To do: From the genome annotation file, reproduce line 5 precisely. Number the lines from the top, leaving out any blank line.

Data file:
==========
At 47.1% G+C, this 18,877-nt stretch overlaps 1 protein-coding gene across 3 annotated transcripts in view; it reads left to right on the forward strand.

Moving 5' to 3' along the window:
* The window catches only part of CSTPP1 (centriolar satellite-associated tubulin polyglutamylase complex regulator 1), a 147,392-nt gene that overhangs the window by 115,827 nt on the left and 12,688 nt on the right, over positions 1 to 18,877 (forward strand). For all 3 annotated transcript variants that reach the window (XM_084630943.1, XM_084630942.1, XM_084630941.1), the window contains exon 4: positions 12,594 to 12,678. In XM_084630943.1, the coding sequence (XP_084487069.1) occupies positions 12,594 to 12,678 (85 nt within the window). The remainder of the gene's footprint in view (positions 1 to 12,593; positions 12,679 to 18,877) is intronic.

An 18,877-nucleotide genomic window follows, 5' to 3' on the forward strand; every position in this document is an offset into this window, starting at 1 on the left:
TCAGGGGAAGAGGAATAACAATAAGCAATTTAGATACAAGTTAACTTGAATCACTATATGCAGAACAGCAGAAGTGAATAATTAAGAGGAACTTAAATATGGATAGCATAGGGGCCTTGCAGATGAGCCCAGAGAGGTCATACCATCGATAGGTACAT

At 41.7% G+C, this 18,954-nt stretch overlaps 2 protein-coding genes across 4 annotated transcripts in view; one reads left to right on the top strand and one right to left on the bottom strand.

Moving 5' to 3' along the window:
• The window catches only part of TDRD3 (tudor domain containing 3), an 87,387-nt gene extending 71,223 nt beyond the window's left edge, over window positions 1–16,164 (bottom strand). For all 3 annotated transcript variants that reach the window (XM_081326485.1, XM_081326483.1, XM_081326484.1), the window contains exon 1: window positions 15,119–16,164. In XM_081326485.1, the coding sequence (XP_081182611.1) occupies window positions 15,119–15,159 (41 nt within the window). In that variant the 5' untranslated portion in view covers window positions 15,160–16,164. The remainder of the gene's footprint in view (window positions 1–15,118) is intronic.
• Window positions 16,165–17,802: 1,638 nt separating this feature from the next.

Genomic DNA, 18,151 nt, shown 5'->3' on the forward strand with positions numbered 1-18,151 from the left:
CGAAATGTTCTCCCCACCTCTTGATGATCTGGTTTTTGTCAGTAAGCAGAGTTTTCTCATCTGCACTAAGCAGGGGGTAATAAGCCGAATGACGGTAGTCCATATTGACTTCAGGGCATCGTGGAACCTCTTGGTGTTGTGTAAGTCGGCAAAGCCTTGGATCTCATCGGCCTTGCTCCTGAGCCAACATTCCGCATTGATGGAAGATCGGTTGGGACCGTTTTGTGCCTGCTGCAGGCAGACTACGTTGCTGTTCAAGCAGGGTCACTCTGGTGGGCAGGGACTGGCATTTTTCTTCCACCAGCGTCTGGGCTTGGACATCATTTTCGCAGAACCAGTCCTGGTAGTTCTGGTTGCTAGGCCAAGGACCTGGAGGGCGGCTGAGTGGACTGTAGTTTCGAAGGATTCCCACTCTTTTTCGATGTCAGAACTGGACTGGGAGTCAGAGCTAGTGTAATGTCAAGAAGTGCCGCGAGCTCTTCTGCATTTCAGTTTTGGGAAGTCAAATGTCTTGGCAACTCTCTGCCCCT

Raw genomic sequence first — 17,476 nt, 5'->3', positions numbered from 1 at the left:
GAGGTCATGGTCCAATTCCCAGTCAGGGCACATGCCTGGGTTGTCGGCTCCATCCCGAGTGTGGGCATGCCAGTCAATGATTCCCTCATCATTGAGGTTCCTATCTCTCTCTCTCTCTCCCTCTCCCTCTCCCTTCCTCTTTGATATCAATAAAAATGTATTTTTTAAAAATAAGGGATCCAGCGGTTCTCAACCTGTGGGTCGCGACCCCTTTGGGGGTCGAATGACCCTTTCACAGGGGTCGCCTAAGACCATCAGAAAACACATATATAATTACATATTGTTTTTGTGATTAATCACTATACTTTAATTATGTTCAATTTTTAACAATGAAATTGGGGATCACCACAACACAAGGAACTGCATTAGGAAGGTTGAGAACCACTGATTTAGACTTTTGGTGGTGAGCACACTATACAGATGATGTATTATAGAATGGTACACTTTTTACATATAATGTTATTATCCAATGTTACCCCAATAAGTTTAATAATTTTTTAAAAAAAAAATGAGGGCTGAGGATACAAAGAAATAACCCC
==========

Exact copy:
TCAGGGGAAGAGGAATAACAATAAGCAATTTAGATACAAGTTAACTTGAATCACTATATGCAGAACAGCAGAAGTGAATAATTAAGAGGAACTTAAATATGGATAGCATAGGGGCCTTGCAGATGAGCCCAGAGAGGTCATACCATCGATAGGTACAT